We walked a long, frosty dirt trail that led from our neighborhood down to the water. Through the tall evergreens we walked, up and down, until we heard the sound of harbor seals. Matthew's eyes got wide. "Seals!!!" Seals mean water so we knew we were close.
At the bottom of a steep ravine were railroad tracks running right along the shore of Puget Sound. A sand bar stretched from the shore out to a ship, cracked in half, resting at the tip. The sand bar was covered by water and so most of the ship was submerged. We could still tell right away that it was the WWII Navy ship that we had hoped to find. We'll have to come back in the summer and see it when the water is low and we can walk out on the sand bar.
Matthew was angry that I wouldn't take him down to the water. Never mind that it was getting dark. He even made a special angry face for me.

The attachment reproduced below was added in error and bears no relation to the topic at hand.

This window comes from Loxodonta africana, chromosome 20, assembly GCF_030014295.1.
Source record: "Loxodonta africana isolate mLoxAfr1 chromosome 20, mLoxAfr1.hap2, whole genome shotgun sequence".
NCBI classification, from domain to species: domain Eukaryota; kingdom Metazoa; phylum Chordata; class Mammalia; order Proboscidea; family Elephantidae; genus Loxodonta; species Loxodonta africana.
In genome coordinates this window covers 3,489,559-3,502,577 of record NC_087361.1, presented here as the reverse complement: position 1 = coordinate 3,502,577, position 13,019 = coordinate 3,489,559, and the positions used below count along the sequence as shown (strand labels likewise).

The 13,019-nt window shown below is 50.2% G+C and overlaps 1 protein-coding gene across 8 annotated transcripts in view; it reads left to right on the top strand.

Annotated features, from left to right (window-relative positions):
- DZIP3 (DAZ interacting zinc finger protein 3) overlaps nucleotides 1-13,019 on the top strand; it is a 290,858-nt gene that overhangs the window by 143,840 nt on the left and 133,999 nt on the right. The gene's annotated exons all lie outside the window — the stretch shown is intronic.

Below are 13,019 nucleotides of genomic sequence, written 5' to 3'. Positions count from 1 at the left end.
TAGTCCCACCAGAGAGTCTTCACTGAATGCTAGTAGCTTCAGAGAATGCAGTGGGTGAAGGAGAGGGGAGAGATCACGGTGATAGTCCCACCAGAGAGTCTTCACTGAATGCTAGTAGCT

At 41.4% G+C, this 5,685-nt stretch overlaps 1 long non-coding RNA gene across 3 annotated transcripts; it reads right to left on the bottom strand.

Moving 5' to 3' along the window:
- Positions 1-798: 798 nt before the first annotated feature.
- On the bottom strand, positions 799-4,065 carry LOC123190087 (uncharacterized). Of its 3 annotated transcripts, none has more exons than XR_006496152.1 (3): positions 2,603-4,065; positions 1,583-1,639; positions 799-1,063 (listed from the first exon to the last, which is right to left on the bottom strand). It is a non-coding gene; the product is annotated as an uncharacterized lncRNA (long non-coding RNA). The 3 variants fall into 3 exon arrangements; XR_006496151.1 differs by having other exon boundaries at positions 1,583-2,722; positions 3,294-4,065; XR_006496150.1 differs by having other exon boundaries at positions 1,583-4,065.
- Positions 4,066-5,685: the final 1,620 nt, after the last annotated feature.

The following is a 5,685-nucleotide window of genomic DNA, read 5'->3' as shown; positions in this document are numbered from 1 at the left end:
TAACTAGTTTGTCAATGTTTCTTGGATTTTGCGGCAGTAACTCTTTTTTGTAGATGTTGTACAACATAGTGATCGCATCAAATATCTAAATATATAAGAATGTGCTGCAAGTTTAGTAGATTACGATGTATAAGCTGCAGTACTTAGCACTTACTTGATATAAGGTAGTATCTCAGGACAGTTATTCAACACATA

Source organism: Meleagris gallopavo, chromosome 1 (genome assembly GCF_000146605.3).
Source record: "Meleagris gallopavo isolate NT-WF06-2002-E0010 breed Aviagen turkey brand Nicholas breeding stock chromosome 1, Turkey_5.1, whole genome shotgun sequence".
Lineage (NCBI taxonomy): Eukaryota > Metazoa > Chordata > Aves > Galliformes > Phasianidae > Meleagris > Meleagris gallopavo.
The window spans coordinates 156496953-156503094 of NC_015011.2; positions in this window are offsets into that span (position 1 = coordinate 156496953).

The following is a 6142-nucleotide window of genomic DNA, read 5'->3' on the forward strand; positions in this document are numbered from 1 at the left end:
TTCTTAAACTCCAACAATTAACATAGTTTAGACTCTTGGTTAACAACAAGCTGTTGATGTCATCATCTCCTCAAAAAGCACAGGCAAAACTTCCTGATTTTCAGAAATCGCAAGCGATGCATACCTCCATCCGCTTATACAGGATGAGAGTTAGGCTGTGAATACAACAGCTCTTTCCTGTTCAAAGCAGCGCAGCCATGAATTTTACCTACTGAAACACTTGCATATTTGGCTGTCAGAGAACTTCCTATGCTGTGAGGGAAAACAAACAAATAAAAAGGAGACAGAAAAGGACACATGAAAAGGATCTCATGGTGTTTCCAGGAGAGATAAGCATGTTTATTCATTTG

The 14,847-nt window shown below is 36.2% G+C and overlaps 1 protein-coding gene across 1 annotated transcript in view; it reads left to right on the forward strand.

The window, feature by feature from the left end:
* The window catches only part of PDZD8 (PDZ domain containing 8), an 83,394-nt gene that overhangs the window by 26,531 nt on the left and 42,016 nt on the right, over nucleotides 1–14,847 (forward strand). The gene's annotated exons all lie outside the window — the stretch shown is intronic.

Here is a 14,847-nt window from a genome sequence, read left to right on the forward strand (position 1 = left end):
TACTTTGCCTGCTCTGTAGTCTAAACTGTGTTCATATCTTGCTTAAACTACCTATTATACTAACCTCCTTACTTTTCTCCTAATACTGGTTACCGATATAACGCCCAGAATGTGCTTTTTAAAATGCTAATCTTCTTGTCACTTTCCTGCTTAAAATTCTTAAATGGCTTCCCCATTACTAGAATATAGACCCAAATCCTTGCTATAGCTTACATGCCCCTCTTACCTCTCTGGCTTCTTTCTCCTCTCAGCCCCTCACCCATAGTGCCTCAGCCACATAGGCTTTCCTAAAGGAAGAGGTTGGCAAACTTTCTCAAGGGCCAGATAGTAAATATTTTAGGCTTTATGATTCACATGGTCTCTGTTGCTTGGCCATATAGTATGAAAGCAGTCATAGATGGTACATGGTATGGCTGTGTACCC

Joshua was afraid to stand too close to the edge and hung around this tree instead. Oh, and it was cold.
From our perch above the water we could see the large group of seals resting on the shipwreck. We listened to their sounds to our right as we watched the sun setting to our left. It was spectacular.
As we stood there watching, the sun dipped below the mountains and the sky was filled with fabulous colors.
I am pretty sure that there is no better time to see God's handiwork than at sunrise or sunset when the sky becomes His canvas.
With darkness settling in, we rushed back along the trail. The frost made everything seem magical!
We passed several trees that were covered in this pale green growth. I think it's lichen. Does anyone know? We have it on a tree in our yard too.
Coming out of the forest, we saw this evergreen. It was taller than the other trees and naked, aside from a little puff of branches at the tip. The kids thought it was hilarious. Naked. Ahh, the things that entertain children... shipwrecks and naked trees.